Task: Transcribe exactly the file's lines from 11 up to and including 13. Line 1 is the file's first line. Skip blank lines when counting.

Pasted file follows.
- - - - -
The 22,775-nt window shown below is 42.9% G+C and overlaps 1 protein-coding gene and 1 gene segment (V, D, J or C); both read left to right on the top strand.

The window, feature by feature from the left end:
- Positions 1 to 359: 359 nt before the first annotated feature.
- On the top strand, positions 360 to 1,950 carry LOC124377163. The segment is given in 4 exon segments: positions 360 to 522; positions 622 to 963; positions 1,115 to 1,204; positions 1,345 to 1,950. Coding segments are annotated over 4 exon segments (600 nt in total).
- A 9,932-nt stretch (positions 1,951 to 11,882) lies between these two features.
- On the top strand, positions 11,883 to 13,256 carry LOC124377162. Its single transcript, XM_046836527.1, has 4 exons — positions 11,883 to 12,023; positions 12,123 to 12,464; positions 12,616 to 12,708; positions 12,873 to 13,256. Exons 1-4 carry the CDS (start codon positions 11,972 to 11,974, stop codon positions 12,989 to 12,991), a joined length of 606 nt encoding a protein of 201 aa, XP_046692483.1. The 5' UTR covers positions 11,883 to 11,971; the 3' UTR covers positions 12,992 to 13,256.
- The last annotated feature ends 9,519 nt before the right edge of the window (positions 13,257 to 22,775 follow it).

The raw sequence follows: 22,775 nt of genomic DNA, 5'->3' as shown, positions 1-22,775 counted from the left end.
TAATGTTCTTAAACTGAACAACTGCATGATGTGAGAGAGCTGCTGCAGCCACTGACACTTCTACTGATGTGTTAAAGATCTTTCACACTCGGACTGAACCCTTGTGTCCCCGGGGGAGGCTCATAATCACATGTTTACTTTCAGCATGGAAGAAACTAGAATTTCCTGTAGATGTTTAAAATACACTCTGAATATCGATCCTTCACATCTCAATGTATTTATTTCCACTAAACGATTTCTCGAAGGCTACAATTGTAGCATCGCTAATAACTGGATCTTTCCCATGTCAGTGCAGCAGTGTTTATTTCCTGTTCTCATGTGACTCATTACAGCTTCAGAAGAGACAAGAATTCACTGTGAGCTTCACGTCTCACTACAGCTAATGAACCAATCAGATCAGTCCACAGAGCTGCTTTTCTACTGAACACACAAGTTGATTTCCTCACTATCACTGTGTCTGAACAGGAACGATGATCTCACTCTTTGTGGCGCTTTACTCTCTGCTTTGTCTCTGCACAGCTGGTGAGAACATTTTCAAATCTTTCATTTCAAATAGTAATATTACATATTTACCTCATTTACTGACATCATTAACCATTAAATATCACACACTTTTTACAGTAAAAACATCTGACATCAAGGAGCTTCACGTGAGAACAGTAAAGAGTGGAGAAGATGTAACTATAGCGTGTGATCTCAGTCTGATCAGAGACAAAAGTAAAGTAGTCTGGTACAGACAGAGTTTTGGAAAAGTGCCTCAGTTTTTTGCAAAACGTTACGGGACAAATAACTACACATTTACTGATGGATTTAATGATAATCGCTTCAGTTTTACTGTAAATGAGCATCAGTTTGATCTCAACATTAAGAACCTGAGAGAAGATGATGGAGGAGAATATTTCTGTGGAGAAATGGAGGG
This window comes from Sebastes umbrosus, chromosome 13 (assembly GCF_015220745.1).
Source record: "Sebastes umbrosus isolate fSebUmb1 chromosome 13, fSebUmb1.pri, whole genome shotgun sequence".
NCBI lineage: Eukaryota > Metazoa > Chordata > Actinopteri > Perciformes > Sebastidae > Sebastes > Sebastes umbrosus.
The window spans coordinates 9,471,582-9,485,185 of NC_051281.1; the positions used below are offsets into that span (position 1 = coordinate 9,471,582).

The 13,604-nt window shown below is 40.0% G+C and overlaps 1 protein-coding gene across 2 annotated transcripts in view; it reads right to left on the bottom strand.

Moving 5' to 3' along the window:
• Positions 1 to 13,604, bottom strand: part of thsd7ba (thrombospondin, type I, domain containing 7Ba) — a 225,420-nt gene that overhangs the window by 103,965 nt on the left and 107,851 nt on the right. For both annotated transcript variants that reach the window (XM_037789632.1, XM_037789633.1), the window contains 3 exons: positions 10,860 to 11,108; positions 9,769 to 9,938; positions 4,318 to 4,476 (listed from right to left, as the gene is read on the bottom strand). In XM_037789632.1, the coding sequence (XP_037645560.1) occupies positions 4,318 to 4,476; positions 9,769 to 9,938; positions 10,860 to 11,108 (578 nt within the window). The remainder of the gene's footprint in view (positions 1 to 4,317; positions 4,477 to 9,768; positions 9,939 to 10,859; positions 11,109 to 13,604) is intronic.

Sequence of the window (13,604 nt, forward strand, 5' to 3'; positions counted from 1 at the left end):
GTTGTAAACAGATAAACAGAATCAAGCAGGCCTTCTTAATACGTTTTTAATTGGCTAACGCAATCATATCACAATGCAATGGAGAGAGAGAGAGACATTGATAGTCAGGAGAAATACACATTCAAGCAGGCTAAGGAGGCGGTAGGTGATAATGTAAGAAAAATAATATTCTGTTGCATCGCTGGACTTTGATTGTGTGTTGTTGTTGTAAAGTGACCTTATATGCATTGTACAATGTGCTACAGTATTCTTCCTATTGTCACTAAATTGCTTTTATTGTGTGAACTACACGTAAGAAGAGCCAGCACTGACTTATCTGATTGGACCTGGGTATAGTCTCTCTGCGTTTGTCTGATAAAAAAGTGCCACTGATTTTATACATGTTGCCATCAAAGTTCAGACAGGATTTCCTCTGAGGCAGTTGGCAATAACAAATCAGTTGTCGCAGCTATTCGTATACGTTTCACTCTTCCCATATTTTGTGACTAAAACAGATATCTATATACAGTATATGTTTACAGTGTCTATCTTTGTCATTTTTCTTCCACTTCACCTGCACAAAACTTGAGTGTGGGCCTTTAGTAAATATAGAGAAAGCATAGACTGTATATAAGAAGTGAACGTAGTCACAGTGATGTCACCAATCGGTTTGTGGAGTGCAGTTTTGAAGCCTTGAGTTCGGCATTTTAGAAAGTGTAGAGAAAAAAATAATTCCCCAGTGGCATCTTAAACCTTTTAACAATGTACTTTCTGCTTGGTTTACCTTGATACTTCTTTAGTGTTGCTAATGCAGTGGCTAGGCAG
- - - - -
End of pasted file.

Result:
Source record: "Sebastes umbrosus isolate fSebUmb1 chromosome 13, fSebUmb1.pri, whole genome shotgun sequence".
NCBI lineage: Eukaryota > Metazoa > Chordata > Actinopteri > Perciformes > Sebastidae > Sebastes > Sebastes umbrosus.
The window spans coordinates 9,471,582-9,485,185 of NC_051281.1; the positions used below are offsets into that span (position 1 = coordinate 9,471,582).